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CBO director Doug Elmendorf testified today about the long-term effect of extending the Bush tax cuts, and his chart showing the difference between extending only the middle-class cuts vs. extending all the cuts has been making the rounds. Basically, CBO says that although temporary tax cuts would stimulate the economy right now, the effect of permanent tax cuts would be strongly negative in the long run because they’d blow up the deficit and crowd out private investment.

I was going to comment on this, but after reading through the full report it looks to me like the chart is wrong. As near as I can tell, it’s drawn from data in Table 4 (page 31) but somebody in the graphics department drew the bars wrong. Take a look at the effect of a permanent extension. The original chart (in blue, below) suggests that under two different scenarios the long term negative effect of full extension is equal to or less than the negative effect of just a middle class extension. That doesn’t really make sense. The revised chart (in red, at bottom) shows that full extension has a stronger negative effect than a middle class extension. This seems more intuitively correct.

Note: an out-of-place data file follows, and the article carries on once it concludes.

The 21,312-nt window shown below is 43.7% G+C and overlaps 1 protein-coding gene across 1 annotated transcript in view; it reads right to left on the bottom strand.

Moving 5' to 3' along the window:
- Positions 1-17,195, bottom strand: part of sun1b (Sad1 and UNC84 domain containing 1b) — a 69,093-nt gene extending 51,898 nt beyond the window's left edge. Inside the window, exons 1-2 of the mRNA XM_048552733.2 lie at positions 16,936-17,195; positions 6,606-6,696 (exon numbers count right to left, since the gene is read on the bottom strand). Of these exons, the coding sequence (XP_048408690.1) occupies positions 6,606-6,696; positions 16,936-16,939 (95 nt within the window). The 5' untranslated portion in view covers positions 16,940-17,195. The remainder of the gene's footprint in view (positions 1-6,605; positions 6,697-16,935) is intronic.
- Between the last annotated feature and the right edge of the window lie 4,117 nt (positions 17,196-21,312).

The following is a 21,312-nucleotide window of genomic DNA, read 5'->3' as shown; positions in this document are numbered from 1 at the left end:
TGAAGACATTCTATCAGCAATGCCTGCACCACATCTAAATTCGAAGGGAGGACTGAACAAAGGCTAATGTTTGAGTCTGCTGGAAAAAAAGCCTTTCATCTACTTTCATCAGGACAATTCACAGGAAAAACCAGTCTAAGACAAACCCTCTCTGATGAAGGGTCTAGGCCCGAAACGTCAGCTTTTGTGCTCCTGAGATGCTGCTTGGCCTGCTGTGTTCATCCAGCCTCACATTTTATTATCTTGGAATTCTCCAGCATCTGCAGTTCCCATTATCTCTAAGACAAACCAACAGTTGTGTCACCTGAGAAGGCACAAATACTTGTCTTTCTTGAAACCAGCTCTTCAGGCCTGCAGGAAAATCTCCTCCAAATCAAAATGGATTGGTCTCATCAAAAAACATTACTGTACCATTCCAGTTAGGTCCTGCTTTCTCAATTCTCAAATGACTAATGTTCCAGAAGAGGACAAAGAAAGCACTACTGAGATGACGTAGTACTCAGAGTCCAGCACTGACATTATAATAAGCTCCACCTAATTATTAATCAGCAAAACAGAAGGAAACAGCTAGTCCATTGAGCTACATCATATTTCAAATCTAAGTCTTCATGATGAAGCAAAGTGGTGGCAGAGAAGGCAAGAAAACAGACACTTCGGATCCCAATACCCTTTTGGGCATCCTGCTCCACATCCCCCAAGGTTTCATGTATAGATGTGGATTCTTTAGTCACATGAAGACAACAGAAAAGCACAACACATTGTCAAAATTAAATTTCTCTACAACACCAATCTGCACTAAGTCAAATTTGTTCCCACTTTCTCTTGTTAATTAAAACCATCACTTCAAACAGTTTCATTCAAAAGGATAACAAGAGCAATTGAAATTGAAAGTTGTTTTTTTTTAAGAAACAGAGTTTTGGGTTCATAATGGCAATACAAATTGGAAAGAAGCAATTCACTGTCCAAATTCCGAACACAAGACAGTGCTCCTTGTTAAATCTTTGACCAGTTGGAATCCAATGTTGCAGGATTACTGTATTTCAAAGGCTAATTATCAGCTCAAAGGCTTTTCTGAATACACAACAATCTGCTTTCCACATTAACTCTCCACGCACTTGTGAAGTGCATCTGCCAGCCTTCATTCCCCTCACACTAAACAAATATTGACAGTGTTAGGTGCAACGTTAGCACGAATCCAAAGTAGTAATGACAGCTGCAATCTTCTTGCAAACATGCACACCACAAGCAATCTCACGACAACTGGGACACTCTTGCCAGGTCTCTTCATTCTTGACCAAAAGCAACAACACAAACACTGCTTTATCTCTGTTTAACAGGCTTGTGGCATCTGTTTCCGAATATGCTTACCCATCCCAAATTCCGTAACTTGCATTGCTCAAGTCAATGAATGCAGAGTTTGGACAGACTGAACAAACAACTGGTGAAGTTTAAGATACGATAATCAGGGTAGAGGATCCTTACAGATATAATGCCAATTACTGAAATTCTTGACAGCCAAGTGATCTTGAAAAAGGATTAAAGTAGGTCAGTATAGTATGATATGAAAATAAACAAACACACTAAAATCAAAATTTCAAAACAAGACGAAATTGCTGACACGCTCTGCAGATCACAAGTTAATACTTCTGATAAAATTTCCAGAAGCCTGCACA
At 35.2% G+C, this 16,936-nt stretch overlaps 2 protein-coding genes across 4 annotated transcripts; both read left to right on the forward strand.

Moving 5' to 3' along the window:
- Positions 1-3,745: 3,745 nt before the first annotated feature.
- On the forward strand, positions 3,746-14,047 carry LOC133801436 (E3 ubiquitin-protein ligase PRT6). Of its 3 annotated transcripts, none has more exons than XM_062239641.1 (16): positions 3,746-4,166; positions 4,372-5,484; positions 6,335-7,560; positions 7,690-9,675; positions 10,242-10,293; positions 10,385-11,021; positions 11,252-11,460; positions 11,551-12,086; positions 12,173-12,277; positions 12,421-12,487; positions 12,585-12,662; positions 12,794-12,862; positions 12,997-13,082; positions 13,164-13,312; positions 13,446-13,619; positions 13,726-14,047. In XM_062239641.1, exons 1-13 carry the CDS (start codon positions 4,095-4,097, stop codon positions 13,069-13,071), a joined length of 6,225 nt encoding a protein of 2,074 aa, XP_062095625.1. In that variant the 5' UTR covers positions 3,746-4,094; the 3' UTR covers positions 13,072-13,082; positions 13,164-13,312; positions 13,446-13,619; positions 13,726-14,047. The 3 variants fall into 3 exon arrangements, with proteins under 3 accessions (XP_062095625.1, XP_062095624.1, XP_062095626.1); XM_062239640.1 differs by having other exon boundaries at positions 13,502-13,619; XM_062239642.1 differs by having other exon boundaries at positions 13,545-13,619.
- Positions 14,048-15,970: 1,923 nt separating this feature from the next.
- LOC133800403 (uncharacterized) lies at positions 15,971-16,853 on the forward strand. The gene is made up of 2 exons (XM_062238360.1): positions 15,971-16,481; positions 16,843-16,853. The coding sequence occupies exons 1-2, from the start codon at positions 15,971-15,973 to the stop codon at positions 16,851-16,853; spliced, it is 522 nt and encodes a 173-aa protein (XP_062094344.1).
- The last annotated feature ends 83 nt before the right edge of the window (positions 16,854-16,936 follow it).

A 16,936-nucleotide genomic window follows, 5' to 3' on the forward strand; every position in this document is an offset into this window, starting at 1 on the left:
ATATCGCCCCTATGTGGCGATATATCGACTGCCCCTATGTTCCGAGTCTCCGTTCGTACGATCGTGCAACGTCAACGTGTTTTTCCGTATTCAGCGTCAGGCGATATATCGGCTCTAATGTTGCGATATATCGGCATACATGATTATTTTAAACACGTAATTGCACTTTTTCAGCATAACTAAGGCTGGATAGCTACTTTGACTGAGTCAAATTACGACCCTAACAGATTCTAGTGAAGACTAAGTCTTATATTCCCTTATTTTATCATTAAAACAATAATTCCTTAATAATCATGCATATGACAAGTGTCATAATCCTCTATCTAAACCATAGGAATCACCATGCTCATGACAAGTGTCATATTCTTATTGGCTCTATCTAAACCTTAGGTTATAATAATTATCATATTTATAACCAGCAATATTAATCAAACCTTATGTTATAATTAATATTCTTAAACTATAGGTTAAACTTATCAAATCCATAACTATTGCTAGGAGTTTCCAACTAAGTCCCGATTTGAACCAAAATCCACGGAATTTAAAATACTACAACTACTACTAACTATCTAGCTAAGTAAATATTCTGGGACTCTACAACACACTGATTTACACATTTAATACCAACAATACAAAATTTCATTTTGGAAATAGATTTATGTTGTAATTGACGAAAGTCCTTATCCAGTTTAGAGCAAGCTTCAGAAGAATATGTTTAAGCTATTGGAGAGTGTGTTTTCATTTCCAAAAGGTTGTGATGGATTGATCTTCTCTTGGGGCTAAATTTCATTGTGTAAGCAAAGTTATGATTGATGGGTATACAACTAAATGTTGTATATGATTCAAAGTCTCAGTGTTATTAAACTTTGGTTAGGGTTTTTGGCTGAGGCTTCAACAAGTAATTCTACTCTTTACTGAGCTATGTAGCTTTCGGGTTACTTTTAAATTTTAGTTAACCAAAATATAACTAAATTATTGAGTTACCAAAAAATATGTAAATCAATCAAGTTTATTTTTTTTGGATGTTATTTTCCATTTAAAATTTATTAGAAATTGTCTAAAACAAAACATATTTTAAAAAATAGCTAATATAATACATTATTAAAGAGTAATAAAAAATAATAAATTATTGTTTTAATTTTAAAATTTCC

I’m not actually sure of that, though. Mainly I just want to know what CBO’s real opinion is. Is the chart correct or is the table correct? Or am I comparing the wrong things? I’ve got an email out to CBO to ask about this, and I’ll let you know if I hear back.

UPDATE: My email provider decided to bounce my emails to CBO, so I never got a reply. However, I think I’ve figured out where the numbers in the chart came from. Unfortunately, that just prompted a followup question. Details here.

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